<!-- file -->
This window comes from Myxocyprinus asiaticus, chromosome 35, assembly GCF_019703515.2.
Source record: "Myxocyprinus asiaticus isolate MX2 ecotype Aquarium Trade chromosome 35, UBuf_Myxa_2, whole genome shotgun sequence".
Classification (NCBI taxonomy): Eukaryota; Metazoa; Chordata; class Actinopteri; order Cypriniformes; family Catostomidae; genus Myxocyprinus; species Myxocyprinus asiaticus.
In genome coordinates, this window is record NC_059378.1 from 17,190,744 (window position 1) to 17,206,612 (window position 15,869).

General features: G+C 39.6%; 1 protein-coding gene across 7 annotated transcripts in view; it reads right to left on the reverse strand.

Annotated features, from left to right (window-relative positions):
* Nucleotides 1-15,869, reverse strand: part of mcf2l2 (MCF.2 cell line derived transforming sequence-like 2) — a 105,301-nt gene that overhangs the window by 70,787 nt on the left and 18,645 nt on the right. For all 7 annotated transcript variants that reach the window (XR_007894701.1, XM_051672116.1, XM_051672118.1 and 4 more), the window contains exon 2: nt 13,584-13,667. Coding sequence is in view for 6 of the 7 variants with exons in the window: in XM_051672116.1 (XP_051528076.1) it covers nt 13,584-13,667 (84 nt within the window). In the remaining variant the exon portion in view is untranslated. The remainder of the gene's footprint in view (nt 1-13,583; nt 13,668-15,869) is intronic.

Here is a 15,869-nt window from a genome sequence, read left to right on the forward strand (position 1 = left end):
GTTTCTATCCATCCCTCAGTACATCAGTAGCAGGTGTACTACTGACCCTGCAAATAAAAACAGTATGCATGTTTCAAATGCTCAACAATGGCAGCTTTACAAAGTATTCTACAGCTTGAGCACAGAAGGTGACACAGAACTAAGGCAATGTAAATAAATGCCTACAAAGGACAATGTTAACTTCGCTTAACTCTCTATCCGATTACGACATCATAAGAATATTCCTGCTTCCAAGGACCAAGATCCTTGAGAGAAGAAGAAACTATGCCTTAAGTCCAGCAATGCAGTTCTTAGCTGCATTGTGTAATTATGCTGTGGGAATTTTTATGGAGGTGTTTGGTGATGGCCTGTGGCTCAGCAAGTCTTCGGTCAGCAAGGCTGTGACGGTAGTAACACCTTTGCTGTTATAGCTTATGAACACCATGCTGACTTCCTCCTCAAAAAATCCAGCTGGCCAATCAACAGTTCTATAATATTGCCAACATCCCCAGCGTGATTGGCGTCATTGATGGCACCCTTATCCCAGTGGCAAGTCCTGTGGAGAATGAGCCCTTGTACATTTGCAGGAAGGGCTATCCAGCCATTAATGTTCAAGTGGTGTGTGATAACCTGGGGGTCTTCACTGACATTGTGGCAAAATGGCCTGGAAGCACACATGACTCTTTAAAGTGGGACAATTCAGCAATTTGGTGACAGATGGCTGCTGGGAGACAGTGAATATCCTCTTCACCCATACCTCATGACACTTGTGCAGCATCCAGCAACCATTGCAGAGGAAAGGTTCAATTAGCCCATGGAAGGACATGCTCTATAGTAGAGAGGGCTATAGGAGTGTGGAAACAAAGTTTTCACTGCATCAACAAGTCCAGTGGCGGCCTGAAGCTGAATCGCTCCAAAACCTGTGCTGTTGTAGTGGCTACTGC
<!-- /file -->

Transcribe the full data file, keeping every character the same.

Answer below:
This window comes from Myxocyprinus asiaticus, chromosome 35, assembly GCF_019703515.2.
Source record: "Myxocyprinus asiaticus isolate MX2 ecotype Aquarium Trade chromosome 35, UBuf_Myxa_2, whole genome shotgun sequence".
Classification (NCBI taxonomy): Eukaryota; Metazoa; Chordata; class Actinopteri; order Cypriniformes; family Catostomidae; genus Myxocyprinus; species Myxocyprinus asiaticus.
In genome coordinates, this window is record NC_059378.1 from 17,190,744 (window position 1) to 17,206,612 (window position 15,869).

General features: G+C 39.6%; 1 protein-coding gene across 7 annotated transcripts in view; it reads right to left on the reverse strand.

Annotated features, from left to right (window-relative positions):
* Nucleotides 1-15,869, reverse strand: part of mcf2l2 (MCF.2 cell line derived transforming sequence-like 2) — a 105,301-nt gene that overhangs the window by 70,787 nt on the left and 18,645 nt on the right. For all 7 annotated transcript variants that reach the window (XR_007894701.1, XM_051672116.1, XM_051672118.1 and 4 more), the window contains exon 2: nt 13,584-13,667. Coding sequence is in view for 6 of the 7 variants with exons in the window: in XM_051672116.1 (XP_051528076.1) it covers nt 13,584-13,667 (84 nt within the window). In the remaining variant the exon portion in view is untranslated. The remainder of the gene's footprint in view (nt 1-13,583; nt 13,668-15,869) is intronic.

Here is a 15,869-nt window from a genome sequence, read left to right on the forward strand (position 1 = left end):
GTTTCTATCCATCCCTCAGTACATCAGTAGCAGGTGTACTACTGACCCTGCAAATAAAAACAGTATGCATGTTTCAAATGCTCAACAATGGCAGCTTTACAAAGTATTCTACAGCTTGAGCACAGAAGGTGACACAGAACTAAGGCAATGTAAATAAATGCCTACAAAGGACAATGTTAACTTCGCTTAACTCTCTATCCGATTACGACATCATAAGAATATTCCTGCTTCCAAGGACCAAGATCCTTGAGAGAAGAAGAAACTATGCCTTAAGTCCAGCAATGCAGTTCTTAGCTGCATTGTGTAATTATGCTGTGGGAATTTTTATGGAGGTGTTTGGTGATGGCCTGTGGCTCAGCAAGTCTTCGGTCAGCAAGGCTGTGACGGTAGTAACACCTTTGCTGTTATAGCTTATGAACACCATGCTGACTTCCTCCTCAAAAAATCCAGCTGGCCAATCAACAGTTCTATAATATTGCCAACATCCCCAGCGTGATTGGCGTCATTGATGGCACCCTTATCCCAGTGGCAAGTCCTGTGGAGAATGAGCCCTTGTACATTTGCAGGAAGGGCTATCCAGCCATTAATGTTCAAGTGGTGTGTGATAACCTGGGGGTCTTCACTGACATTGTGGCAAAATGGCCTGGAAGCACACATGACTCTTTAAAGTGGGACAATTCAGCAATTTGGTGACAGATGGCTGCTGGGAGACAGTGAATATCCTCTTCACCCATACCTCATGACACTTGTGCAGCATCCAGCAACCATTGCAGAGGAAAGGTTCAATTAGCCCATGGAAGGACATGCTCTATAGTAGAGAGGGCTATAGGAGTGTGGAAACAAAGTTTTCACTGCATCAACAAGTCCAGTGGCGGCCTGAAGCTGAATCGCTCCAAAACCTGTGCTGTTGTAGTGGCTACTGC